During the reign of Roman Emperor Claudius II from 268 to 270 A.D., it became important to recruit young men to the army, but the response was low because men didn’t want to leave their wives and families. In reaction to the low interest, the emperor decided to prohibit marriages. But Valentine didn’t accept this and secretly performed marriages between young Christian men and women. He was eventually caught and sentenced to death.
The future saint’s gaoler may or may not have had a young daughter but in any case a young girl began to visit Valentine. He may have fallen in love with her or maybe not, but they met frequently. On February 14, the day that he was to be executed, he wrote her a note and signed it, "From your Valentine." And that is supposedly the origin of the custom of writing one’s beloved a note and signing it with the well-known phrase.
Here's the gruesome part of the story. Valentine was beaten to death and decapitated. In 496 A.D. Pope Gelasius set aside Feb. 14 to honor St. Valentine, possibly to turn Roman minds from the licentious behavior associated with the pagan holiday Lupercalia. St. Valentine was removed from the Catholic Church’s list of official holidays for saints in the 1960s because so little was known about the real person and what he did that made him worthy of sainthood.
The Roman emperors were firmly against the Christians until the fourth century A.D. and persecuted them because they were considered a subversive group. One of the major stumbling blocks to accepting the Christian church was the many holidays in celebration of the pagan gods in which the people of the Roman Empire believed. For instance, the Apostle Paul found an altar in Athens to the deity who was called "Unknown God" and immediately used this unknown God to introduce Christianity into that community.
St. Valentine’s Day overlaps a Roman holiday, Lupercalia. This was a celebration of the founding of Rome. The legend goes that the founders, twin brothers named Romulus and Remus, were nourished as infants in a cave by a she-wolf until they were discovered and rescued. The Lupercalia was celebrated between Feb. 13 to 15.
A whole series of local customs were added to the St. Valentines’ Day celebration, although none of them seem to have been as wild as what the Romans did for the Lupercalia. Part of the worship at Romulus and Remus’s shrine was the sacrifice of a goat and a dog. The skin of the goat would be cut into strips and the men would take the bloody strips and hit them against all the women they could see. In the Middle Ages, men and women would draw each other’s names from a bowl and then wear the name on their sleeves for a week. In another tradition, if a woman saw a robin flying overhead she would marry a sailor, if she saw a sparrow, she would marry a poor man but be very happy, and if she saw a goldfinch, she would marry a very wealthy man. There are many more beliefs that seem unlikely to come true.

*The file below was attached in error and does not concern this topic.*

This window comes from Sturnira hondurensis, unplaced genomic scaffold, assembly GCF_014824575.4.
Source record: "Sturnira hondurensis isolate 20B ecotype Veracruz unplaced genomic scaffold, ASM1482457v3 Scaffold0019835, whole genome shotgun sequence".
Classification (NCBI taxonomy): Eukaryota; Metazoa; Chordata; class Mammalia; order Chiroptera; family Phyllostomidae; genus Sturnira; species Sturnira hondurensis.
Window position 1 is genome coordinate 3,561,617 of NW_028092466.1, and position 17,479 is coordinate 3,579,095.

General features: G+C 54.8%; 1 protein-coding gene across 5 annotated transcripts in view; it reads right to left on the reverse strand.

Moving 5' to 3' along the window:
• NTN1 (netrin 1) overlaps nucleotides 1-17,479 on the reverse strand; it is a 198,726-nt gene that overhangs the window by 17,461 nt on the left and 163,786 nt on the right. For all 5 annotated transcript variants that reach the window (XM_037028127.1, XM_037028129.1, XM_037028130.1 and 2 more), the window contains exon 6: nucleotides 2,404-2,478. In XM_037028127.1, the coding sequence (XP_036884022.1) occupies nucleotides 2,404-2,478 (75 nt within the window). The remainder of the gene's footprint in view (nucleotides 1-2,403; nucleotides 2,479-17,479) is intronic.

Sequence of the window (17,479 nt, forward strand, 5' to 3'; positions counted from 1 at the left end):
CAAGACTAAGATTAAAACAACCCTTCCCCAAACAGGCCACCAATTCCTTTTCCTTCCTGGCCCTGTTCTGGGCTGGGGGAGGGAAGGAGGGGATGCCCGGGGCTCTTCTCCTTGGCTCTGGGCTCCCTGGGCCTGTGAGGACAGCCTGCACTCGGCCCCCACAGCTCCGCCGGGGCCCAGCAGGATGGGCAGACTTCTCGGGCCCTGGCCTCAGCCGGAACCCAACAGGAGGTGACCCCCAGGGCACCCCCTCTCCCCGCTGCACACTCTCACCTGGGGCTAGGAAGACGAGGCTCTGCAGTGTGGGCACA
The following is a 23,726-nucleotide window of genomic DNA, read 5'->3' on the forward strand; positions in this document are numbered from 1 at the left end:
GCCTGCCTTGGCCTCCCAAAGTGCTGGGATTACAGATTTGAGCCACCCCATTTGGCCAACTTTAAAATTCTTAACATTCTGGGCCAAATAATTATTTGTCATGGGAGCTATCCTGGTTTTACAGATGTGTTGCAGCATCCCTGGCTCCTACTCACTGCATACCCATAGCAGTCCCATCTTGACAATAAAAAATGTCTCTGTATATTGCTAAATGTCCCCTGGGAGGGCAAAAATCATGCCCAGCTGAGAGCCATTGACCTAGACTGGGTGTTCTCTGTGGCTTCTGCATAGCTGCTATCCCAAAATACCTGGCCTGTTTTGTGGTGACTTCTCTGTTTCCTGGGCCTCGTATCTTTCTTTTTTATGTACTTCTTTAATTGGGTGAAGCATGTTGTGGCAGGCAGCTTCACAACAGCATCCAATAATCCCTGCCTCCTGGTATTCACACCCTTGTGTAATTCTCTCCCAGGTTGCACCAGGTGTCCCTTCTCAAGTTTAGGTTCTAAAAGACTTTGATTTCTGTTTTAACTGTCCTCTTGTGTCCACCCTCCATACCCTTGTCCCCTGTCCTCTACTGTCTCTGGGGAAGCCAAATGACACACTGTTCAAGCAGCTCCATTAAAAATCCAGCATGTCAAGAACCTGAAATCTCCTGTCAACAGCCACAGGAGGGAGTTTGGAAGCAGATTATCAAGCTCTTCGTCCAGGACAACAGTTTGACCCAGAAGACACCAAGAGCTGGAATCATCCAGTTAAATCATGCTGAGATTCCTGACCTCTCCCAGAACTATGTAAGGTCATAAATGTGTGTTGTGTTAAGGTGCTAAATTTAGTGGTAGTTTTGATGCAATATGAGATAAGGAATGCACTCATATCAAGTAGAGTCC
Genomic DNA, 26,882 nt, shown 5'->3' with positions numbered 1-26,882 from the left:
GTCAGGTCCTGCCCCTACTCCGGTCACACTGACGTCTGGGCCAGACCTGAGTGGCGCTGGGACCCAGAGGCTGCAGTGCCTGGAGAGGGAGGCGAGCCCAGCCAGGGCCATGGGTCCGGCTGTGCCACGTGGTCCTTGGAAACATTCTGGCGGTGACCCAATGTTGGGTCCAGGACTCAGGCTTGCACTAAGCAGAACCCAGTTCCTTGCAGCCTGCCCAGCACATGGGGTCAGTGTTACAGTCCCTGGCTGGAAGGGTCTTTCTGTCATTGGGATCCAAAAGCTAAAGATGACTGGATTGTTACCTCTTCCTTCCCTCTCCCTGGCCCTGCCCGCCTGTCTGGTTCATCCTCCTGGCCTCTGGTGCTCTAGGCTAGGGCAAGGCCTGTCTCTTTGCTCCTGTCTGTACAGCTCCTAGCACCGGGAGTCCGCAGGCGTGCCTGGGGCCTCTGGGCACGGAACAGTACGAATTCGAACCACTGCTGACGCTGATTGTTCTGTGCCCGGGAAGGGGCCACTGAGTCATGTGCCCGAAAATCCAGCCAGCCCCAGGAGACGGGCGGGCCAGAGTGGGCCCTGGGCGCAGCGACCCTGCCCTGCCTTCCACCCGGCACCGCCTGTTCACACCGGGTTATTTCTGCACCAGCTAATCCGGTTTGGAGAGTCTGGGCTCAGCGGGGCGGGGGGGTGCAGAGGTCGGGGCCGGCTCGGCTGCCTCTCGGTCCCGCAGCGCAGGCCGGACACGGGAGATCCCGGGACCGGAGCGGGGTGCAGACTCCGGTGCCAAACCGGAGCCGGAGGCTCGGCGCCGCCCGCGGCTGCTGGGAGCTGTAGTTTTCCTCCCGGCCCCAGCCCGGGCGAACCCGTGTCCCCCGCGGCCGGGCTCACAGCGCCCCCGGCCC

ValentIne’s Day In the MIddle Ages
The idea of having a special day for lovers was supposedly first noted in Geoffrey Chaucer’s work, "The Parliament of Foules," written in the latter part of the 14th century. His reference to St. Valentine’s Day is somewhat questionable and has been debated since he refers to the season when birds mate and that has to be a much later date than Feb. 14 in England, in May perhaps. But during the Middle Ages there was a general believe that birds did start preparing for mating during the middle of February.
In spite of Chaucer’s reference, it would seem that there was no celebration of St. Valentine’s Day in the modern sense until the 15th century. The earliest indication is a poem that is preserved in the British Library that was sent by Charles, Duke of Orleans, to his wife.
The practice of sending handwritten notes and small presents seems to have grown over time as it became customary to exchange anonymous greetings. But it wasn’t until the 17th century that the custom of celebrating St. Valentine’s Day really caught on. Americans commercialized the holiday. Credit for the first commercially produced St. Valentine’s Day card goes to an American woman, Esther A. Howland in the 1840s. She received a St. Valentine’s Day card from a friend in England and liked it so much she started producing them commercially using her father's printing press.
The idea caught on in the United States and many other countries. When simple cards didn’t seem to be enough, people began exchanging small presents. Then candy makers got into the act, promoting candy, especially chocolates. St. Valentine’s Day took off in many parts of Europe, including Turkey, which picked up the idea in the 1980s and sold tiny but creative small advertisements in newspapers.